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FAQs

Who can participate?

People aged 10 – 30, who have been diagnosed with type 1 diabetes within the last 100 days, may be eligible to participate. 

Where is the trial being conducted and how long will it last?

This is an Australian-based trial being undertaken over two years at three sites in Melbourne Australia: The Royal Melbourne Hospital, The Royal Children’s Hospital Melbourne and St Vincent’s Hospital Melbourne and at one site in Adelaide Australia – the Women’s and Children’s Hospital.

Why should I participate in this trial?

If the drug helps to preserve a participant’s ability to make insulin, participants may find it easier to control glucose levels and may be able to decrease their insulin doses. Participants will help to advance type 1 diabetes research and may also benefit from the additional monitoring of their diabetes provided by the trial and from close interaction with the research team.

What kind of things will the trial participant have to do?

Participants will be asked to provide details of their medical history and be examined by a trial doctor.

Blood samples will be collected to check for blood cell counts, liver and kidney function, blood glucose levels and other measurements such as immune system genes, called HLA, which play an important role in the development of type 1 diabetes.

During the trial, participants will be asked to undertake meal tests, and have a glucose monitor fitted at times.

In between the trial visits at the hospital, a member of the trial team will contact participants regularly by telephone to enquire about any concerns and to review participant treatment with insulin.

Is there a cost to participate in the BANDIT trial?

No; all medication, tests and medical care required as part of the research project will be provided free of charge. Participants will be reimbursed for any reasonable travel, parking, meals and other expenses associated with the research project visit.

How will the trial work?

There will be two groups in this trial – two thirds of the participants will be given baricitinib (a tablet) and one third of the participants will be given a placebo (a tablet). A placebo looks like the real drug but has no active ingredients. The main reason to have a placebo group is to be sure that any effects that happen are caused by the treatment and not by something else.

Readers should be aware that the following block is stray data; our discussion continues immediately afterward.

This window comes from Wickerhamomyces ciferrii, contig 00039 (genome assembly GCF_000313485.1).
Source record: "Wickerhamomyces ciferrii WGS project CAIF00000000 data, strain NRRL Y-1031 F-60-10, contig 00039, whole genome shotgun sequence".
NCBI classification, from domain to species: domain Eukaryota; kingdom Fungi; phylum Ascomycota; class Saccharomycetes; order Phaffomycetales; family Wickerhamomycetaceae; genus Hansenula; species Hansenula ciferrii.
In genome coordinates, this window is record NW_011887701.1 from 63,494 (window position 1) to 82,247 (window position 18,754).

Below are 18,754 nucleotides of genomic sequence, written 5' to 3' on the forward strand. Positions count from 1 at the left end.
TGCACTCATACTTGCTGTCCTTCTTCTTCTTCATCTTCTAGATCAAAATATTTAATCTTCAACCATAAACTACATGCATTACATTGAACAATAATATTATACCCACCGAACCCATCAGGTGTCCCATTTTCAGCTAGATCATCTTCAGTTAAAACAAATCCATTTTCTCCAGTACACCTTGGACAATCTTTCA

How will participant privacy be managed?

All identifying information will be kept confidential.

When the results of this trial are known, they will be made available to participants who ask for them.

Who is leading the BANDIT trial?

The BANDIT trial is being led by St Vincent’s Institute (SVI) in Melbourne Australia, with funding provided by JDRF. 

Who has approved the research project?

The ethical aspects of this research project have been approved by the Human Research Ethics Committee (HREC) of the Royal Melbourne Hospital (Melbourne Health). It will be carried out according to the Australian Government’s National Statement on Ethical Conduct in Human Research (2007).

The trial is registered with the Australian New Zealand Clinical Trial Registry: ACTRN12620000239965.

These questions are included in the BANDIT Trial Information Sheet, which can be saved or downloaded here.

Where can I get more information about the trial?

For more information, please contact:

  • the BANDIT trial coordinator via email at [email protected] or by telephone on 0450 323 962, or

  • Associate Professor John Wentworth via email at [email protected] or by telephone on (03) 9342 7344.  

Alternatively,  you can fill out an enquiry form on this web page: www.svi.edu.au/bandit

Please note that all applications to participate in the BANDIT trial will be assessed, but as we have almost reached our maximum participant capacity, we cannot guarantee your place in the trial. Thank you for your interest and understanding.

Additional information on clinical trials

To find out about other clinical trial opportunities in Australia, please visit:

To find out about other type 1 diabetes clinical trial opportunities happening globally, please visit:

Every clinical trial will have its own specific eligibility guidelines; we recommend you contact their trial managers or clinical trial site personnel for more information.